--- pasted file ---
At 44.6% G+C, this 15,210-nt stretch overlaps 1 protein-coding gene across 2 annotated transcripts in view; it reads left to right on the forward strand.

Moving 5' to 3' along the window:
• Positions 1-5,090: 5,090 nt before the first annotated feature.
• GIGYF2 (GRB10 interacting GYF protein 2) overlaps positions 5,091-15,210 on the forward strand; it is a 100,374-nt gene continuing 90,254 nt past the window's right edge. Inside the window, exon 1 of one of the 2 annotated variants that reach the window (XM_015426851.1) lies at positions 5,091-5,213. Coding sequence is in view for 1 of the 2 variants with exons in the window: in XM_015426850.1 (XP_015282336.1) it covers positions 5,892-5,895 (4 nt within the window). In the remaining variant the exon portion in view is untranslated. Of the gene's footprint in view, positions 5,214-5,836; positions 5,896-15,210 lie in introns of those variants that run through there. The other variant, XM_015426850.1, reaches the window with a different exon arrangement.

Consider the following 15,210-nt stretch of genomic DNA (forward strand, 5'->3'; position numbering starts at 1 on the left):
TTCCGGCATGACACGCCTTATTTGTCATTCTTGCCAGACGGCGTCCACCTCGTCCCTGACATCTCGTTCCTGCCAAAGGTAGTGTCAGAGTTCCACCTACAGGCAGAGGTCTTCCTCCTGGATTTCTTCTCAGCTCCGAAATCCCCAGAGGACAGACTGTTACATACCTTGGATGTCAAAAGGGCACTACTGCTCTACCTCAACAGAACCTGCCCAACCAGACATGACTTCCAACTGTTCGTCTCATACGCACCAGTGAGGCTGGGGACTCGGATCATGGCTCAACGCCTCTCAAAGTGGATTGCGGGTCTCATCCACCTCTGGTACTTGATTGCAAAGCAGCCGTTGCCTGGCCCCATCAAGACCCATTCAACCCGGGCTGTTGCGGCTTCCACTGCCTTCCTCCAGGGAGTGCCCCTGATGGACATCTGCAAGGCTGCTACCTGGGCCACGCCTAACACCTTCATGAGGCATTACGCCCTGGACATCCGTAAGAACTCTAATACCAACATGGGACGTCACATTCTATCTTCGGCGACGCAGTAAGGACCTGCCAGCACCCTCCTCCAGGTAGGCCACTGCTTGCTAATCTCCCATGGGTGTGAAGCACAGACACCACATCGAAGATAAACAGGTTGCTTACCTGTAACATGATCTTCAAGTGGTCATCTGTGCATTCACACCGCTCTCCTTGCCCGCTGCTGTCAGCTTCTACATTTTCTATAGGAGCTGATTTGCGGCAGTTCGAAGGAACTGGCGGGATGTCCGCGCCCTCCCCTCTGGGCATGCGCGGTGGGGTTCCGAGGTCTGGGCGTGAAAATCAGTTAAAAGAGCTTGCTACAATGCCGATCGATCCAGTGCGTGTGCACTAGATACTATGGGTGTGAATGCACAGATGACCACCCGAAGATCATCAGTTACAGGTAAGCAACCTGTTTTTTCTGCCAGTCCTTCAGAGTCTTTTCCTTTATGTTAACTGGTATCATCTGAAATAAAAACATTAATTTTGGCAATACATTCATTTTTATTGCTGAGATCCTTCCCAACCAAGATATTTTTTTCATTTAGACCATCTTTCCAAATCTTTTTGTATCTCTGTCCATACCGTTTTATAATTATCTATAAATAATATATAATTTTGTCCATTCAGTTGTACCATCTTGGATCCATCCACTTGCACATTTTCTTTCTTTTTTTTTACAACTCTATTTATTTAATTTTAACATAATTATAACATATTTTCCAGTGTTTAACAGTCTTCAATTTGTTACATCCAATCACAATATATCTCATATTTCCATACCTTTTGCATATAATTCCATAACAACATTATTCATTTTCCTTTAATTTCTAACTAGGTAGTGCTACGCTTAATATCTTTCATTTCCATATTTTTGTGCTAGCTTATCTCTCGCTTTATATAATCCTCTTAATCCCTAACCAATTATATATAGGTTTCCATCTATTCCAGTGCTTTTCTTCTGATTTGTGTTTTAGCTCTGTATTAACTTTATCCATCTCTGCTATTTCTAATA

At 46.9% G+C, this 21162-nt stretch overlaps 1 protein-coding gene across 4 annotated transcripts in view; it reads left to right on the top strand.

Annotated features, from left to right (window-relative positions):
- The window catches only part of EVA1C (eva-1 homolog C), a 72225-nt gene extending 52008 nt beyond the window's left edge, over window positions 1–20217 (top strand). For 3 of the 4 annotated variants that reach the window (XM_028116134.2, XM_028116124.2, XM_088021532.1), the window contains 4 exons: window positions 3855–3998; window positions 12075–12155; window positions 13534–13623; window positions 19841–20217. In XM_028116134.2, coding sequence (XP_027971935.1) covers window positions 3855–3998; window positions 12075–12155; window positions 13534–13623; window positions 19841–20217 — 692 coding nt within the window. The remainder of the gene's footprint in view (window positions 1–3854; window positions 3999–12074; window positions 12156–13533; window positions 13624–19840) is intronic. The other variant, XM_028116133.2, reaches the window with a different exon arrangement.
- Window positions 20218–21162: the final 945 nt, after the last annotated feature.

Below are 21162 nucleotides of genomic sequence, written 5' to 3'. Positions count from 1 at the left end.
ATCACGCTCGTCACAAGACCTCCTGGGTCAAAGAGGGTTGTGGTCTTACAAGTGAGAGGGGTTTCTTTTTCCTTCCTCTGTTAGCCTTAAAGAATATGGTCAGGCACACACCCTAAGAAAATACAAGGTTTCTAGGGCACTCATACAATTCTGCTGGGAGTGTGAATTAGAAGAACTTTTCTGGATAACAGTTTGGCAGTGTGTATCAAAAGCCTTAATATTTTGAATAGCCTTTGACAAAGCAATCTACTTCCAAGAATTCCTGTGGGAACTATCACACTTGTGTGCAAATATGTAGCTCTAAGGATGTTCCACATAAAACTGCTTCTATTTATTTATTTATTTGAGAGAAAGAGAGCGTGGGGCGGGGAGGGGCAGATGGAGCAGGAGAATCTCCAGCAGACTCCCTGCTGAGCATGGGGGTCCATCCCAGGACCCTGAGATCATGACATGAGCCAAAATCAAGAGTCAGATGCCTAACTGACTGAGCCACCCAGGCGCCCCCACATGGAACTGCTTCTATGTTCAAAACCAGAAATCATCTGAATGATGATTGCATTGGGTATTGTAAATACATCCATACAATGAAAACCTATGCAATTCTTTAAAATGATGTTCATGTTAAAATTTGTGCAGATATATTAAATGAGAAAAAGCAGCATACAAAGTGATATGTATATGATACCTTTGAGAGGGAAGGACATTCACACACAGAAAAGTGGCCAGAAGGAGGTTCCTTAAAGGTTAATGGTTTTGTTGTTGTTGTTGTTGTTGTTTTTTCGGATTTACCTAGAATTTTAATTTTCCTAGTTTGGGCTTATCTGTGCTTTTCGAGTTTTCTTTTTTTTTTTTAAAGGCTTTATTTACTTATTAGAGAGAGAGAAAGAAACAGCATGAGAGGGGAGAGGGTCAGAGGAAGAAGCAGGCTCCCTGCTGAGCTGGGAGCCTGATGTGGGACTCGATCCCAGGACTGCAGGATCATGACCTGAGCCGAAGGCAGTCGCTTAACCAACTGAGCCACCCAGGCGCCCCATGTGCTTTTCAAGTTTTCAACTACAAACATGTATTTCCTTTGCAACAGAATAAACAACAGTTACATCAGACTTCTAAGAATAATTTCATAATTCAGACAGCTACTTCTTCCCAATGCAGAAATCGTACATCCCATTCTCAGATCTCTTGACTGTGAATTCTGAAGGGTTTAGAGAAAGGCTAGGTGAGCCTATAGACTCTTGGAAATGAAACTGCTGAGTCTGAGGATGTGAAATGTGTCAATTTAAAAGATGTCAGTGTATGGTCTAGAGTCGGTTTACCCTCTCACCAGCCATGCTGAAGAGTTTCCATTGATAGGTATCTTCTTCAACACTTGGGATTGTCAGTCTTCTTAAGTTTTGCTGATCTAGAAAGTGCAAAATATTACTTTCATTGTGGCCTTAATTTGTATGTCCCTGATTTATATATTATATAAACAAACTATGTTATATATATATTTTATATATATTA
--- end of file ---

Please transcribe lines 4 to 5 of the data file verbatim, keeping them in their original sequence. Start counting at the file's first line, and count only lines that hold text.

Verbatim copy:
• GIGYF2 (GRB10 interacting GYF protein 2) overlaps positions 5,091-15,210 on the forward strand; it is a 100,374-nt gene continuing 90,254 nt past the window's right edge. Inside the window, exon 1 of one of the 2 annotated variants that reach the window (XM_015426851.1) lies at positions 5,091-5,213. Coding sequence is in view for 1 of the 2 variants with exons in the window: in XM_015426850.1 (XP_015282336.1) it covers positions 5,892-5,895 (4 nt within the window). In the remaining variant the exon portion in view is untranslated. Of the gene's footprint in view, positions 5,214-5,836; positions 5,896-15,210 lie in introns of those variants that run through there. The other variant, XM_015426850.1, reaches the window with a different exon arrangement.

Consider the following 15,210-nt stretch of genomic DNA (forward strand, 5'->3'; position numbering starts at 1 on the left):